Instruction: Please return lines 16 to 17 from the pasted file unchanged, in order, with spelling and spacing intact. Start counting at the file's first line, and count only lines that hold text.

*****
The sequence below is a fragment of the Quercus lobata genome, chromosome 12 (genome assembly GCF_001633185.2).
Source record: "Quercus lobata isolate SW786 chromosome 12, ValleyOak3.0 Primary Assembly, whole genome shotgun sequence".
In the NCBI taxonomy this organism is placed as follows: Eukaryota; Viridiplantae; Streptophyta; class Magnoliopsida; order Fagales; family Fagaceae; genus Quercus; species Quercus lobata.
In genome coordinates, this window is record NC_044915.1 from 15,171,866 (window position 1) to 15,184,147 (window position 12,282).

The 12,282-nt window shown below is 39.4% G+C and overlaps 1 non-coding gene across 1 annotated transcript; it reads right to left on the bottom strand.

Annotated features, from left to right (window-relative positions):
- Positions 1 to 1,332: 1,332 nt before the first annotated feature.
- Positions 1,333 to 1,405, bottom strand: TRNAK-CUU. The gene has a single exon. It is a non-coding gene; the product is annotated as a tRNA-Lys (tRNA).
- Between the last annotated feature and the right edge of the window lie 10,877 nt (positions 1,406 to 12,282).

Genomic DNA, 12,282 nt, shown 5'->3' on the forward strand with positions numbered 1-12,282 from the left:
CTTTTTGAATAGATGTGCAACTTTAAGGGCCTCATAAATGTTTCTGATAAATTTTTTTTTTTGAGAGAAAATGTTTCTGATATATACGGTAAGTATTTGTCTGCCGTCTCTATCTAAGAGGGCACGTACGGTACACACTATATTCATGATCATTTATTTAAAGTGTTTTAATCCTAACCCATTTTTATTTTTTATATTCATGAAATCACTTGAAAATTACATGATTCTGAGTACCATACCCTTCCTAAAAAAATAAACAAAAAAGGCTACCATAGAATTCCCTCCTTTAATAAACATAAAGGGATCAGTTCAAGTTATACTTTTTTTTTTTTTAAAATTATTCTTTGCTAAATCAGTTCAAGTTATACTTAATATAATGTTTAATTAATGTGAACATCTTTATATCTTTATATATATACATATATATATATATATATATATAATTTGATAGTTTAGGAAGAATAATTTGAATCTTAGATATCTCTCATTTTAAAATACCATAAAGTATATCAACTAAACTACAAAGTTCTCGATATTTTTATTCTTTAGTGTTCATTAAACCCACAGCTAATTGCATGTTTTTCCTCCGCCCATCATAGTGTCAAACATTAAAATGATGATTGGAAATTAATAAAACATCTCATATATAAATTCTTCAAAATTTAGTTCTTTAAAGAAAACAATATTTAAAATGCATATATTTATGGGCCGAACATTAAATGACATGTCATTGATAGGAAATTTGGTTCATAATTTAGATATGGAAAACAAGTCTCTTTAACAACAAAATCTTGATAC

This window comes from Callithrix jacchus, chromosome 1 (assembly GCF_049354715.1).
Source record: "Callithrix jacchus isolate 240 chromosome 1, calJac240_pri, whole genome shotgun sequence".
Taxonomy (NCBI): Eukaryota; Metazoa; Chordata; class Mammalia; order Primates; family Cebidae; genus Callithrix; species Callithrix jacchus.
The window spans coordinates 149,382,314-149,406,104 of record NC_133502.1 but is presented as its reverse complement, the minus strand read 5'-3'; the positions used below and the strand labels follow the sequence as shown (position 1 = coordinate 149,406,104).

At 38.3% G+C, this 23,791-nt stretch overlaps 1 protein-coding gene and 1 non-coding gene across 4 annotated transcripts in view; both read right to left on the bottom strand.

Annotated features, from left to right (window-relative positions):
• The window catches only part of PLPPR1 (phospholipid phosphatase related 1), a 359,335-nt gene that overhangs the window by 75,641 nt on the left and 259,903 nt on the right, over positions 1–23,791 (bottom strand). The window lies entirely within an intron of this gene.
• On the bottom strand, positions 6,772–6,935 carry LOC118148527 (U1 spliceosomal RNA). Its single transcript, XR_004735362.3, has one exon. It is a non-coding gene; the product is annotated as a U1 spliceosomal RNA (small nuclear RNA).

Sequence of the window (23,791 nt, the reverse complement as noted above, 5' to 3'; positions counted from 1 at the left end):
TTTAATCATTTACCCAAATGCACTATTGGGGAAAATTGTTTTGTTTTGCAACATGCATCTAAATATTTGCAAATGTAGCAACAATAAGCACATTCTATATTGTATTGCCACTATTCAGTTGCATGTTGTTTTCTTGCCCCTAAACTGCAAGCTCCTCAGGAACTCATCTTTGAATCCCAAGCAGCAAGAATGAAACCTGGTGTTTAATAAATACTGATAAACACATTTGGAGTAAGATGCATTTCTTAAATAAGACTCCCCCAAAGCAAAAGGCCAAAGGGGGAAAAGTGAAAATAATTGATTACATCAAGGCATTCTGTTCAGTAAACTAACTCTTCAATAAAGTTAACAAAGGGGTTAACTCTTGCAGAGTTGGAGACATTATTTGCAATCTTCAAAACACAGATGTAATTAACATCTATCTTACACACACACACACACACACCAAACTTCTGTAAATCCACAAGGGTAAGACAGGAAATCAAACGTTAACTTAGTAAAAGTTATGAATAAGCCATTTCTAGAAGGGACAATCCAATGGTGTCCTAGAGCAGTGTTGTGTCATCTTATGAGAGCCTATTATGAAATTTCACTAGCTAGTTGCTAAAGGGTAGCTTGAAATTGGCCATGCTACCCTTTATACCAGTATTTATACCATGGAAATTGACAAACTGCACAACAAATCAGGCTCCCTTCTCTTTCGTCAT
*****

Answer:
At 38.3% G+C, this 23,791-nt stretch overlaps 1 protein-coding gene and 1 non-coding gene across 4 annotated transcripts in view; both read right to left on the bottom strand.

Annotated features, from left to right (window-relative positions):